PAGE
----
Geo-blocking regional blockades is a thorn in the side of Andrus Ansip, Vice-President for the Digital Single Market in the European Commission. In a speech this week he explained why these roadblocks should be abolished.
“Far too often, consumers find themselves redirected to a national website, or blocked. I know this from my own experience. You probably do as well,” Ansip said.
“This is one of many barriers that needs to be removed so that everyone can enjoy the best Europe has to offer online. It is a serious and common barrier, as well as extremely frustrating,” he added.
The Commissioner is targeting an issue that lies at the core of the movie and TV industries, who license content per location. Ansip specifically mentions BBC’s iPlayer, but other services including YouTube, Amazon and Netflix have the same restrictions.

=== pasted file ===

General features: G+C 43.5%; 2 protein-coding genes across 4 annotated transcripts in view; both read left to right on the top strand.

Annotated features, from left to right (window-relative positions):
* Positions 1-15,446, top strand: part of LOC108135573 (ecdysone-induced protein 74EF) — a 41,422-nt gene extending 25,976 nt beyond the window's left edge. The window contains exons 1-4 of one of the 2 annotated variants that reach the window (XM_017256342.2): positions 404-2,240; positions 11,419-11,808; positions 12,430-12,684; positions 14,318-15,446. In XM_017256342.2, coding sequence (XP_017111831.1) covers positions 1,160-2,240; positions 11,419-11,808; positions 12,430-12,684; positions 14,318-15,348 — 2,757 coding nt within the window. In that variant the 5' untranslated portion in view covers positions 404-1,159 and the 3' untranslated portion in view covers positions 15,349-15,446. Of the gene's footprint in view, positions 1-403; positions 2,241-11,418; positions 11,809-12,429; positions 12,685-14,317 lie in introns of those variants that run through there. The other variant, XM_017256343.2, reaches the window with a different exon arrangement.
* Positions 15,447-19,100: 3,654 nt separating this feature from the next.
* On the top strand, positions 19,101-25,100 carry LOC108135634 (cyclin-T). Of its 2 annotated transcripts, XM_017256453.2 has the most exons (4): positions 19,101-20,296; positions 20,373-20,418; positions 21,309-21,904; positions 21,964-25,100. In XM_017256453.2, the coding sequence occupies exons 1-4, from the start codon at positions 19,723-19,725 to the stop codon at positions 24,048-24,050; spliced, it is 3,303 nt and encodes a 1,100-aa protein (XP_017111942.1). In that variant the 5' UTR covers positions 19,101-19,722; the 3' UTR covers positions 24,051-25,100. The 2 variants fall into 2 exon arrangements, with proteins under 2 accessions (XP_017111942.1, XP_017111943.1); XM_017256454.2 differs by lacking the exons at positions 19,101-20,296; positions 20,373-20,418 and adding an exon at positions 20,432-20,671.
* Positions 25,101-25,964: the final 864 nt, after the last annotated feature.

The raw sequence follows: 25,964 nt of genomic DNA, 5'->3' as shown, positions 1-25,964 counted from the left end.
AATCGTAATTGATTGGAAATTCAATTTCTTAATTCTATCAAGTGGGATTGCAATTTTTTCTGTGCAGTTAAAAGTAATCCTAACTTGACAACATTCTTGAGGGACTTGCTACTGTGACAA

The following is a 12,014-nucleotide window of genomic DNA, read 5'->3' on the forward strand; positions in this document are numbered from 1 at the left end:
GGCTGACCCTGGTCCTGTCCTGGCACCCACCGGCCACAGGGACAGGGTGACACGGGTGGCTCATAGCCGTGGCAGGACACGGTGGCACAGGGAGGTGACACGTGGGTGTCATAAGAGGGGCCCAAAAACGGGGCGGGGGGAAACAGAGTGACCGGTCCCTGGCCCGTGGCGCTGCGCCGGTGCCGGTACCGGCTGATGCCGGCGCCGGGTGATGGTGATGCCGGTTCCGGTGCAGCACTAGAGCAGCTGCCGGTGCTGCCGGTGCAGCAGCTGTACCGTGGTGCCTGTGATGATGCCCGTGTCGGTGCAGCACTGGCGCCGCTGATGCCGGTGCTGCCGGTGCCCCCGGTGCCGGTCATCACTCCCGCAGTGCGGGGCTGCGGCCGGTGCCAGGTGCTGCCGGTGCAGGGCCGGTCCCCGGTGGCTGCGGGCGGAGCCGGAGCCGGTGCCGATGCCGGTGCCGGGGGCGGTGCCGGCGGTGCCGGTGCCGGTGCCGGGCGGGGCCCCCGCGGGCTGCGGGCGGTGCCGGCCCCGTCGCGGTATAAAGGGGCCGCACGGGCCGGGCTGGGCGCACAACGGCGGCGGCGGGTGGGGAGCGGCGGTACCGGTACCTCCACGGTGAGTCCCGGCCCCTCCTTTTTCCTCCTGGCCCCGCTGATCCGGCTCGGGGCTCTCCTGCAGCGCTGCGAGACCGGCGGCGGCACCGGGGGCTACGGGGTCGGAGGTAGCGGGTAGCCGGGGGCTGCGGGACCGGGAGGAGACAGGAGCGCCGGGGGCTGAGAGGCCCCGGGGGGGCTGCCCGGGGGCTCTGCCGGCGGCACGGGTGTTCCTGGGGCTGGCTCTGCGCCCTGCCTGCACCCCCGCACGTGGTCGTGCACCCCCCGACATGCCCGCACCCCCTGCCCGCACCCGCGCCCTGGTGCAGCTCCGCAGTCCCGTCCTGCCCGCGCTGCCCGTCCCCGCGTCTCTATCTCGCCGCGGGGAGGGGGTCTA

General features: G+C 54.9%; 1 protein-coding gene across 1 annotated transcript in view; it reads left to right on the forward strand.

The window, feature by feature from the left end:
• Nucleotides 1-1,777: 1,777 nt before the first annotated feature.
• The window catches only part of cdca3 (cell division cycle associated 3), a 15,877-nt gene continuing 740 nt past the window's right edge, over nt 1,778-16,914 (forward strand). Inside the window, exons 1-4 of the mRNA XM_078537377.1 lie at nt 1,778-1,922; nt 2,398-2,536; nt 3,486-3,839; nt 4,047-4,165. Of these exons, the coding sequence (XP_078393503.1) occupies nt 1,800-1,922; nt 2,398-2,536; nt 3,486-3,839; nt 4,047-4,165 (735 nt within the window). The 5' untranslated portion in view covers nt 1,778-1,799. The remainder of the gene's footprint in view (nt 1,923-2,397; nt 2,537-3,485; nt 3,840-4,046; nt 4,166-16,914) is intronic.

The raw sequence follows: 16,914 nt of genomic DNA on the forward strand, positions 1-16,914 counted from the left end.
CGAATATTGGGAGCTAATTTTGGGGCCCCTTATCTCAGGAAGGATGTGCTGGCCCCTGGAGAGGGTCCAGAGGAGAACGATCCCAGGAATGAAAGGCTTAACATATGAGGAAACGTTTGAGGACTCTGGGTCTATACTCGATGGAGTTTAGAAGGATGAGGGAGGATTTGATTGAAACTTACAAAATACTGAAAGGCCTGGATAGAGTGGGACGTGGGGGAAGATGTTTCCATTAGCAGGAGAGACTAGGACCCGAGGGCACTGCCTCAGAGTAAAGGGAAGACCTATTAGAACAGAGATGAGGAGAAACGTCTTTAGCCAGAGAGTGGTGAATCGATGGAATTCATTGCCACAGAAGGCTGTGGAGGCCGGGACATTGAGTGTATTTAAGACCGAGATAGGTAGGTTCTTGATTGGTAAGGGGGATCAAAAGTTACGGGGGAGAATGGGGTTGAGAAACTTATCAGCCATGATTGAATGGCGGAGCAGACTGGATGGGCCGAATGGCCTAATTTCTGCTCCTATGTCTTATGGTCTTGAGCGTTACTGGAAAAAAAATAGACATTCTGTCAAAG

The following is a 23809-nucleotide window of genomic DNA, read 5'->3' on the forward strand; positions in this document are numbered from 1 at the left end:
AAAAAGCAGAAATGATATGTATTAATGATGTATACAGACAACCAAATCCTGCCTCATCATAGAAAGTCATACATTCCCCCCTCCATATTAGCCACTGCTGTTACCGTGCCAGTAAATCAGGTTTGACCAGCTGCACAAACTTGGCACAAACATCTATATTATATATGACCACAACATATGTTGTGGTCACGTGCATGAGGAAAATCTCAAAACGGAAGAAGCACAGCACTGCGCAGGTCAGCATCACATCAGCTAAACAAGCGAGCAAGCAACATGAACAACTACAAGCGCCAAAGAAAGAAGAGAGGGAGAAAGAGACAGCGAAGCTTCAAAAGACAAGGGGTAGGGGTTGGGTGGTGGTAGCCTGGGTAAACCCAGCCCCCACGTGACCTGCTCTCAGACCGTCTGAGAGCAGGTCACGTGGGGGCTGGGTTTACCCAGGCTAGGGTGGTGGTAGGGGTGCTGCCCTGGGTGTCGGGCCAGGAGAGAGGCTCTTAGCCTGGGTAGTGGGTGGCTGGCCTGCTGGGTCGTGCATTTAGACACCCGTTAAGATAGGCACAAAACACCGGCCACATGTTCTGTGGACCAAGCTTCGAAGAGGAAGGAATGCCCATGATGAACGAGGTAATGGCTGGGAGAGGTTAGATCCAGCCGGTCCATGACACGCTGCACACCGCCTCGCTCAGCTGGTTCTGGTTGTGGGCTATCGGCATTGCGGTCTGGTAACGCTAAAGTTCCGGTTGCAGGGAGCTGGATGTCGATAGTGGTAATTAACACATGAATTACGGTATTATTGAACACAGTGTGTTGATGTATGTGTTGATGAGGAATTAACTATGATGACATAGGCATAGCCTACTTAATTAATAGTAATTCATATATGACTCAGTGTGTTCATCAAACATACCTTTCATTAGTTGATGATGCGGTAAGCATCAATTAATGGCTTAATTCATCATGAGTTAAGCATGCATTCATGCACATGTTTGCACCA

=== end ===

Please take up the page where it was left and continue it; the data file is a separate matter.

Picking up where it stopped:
The geoblocking restrictions are demanded by content creators, who want to sell the streaming rights on a regional basis. To enforce these licenses, users from outside of the designated countries are blocked.
The Commissioner believes that this is an outdated concept which he likens to discrimination. If people want to pay for content, they should be able to, regardless of where they live.
“In the offline world, this would be called discrimination. In the online world, it happens every day,” Ansip noted. “I want to pay – but I am not allowed to. I lose out, they lose out.”
“How can this be a good thing? We put up with the situation because there is not much alternative. Now it is time to do something about it,” he added.
The artificial restrictions are not a market issue according to the Commissioner, but a matter of rights. These rights should be enjoyed equally and not just by the happy few who happen to live in a ‘licensed’ country.
“There should be no exceptions. Everyone should be treated the same. This is a key principle that underpins everything we want to achieve,” Ansip said.
The EU is currently discussing how copyright legislation in Europe should be overhauled and the Vice-President for the Digital Single Market hopes that measures against geoblocking will be part of the new rules.